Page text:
Though marriage ostensibly falls under civil law, the logic quickly extended into the criminal realm. The “automatic outcome” expanded into what effectively became a presumption of guilt against the involuntarily divorced spouse (“defendant”). Yet the due process protections of formal criminal proceedings did not apply, so involuntary litigants could be criminalized without any action on their part and in ways they were powerless to avoid. In some jurisdictions, the defendant in a divorce case is the only party in the courtroom without legal immunity.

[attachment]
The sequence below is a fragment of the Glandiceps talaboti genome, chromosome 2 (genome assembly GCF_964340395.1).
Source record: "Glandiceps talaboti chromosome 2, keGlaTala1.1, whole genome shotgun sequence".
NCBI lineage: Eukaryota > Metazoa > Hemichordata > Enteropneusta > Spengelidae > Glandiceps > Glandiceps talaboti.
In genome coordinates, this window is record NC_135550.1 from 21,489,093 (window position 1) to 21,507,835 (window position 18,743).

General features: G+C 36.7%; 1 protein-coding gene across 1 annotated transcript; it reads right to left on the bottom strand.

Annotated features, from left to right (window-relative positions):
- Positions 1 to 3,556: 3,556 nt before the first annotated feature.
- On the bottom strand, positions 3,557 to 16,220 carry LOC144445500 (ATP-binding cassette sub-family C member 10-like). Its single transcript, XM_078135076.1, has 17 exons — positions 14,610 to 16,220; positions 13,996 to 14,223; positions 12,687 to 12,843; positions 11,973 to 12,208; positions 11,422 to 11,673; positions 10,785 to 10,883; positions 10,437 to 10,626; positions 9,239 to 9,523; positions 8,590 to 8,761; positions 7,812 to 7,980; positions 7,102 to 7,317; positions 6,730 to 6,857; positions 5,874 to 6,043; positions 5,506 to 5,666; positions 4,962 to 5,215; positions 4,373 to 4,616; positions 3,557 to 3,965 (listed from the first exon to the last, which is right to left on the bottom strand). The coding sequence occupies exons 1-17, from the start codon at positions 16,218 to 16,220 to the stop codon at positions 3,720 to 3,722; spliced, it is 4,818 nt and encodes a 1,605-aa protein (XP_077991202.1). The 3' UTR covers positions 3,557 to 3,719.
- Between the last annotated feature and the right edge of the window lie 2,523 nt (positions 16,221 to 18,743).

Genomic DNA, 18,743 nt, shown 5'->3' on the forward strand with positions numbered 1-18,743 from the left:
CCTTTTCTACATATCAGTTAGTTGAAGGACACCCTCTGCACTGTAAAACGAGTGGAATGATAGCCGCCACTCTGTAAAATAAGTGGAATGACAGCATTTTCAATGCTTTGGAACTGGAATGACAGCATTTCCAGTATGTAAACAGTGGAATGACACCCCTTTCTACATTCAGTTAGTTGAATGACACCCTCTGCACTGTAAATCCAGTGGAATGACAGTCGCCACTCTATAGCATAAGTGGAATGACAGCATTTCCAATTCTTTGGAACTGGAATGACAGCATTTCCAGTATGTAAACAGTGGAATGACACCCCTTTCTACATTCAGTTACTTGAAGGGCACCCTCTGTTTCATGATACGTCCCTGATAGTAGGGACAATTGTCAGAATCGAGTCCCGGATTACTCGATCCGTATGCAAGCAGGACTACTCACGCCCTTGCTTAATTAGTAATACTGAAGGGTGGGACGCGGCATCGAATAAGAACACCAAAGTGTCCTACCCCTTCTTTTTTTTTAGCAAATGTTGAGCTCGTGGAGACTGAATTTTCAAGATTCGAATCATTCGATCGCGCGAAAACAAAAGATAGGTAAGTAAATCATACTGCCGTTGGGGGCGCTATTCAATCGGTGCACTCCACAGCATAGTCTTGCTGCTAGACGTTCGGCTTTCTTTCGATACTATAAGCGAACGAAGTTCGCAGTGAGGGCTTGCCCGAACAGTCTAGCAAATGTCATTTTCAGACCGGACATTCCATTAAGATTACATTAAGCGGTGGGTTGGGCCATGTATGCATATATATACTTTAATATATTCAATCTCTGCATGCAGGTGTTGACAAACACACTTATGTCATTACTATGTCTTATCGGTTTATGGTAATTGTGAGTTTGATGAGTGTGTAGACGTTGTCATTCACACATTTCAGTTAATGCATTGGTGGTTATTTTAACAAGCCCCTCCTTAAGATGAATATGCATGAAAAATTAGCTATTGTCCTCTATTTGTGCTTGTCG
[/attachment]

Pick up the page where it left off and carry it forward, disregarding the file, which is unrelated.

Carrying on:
Politically, no-fault divorce did much more than allow families to self-destruct. It permitted the state in the person of a single judge to assume jurisdiction over the private lives of citizens who were minding their own business and turn otherwise lawful private behavior into crimes. Previously, a citizen could be incarcerated only following conviction by a jury for willfully violating a specific statute, passed with citizen input and after deliberation by elected legislators, that applied equally to all. Suddenly, a citizen could be arrested and jailed without trial for failing to live in conformity with an order, formulated in a matter of minutes from limited information by an unelected judge, that applied to no one but himself (it is usually, for reasons we will see, the man) and whose provisions might well be beyond his ability to obey. In effect, a personalized criminal code is legislated ad hoc around each divorced spouse, subjecting him or her to arrest for doing what anyone else may lawfully do.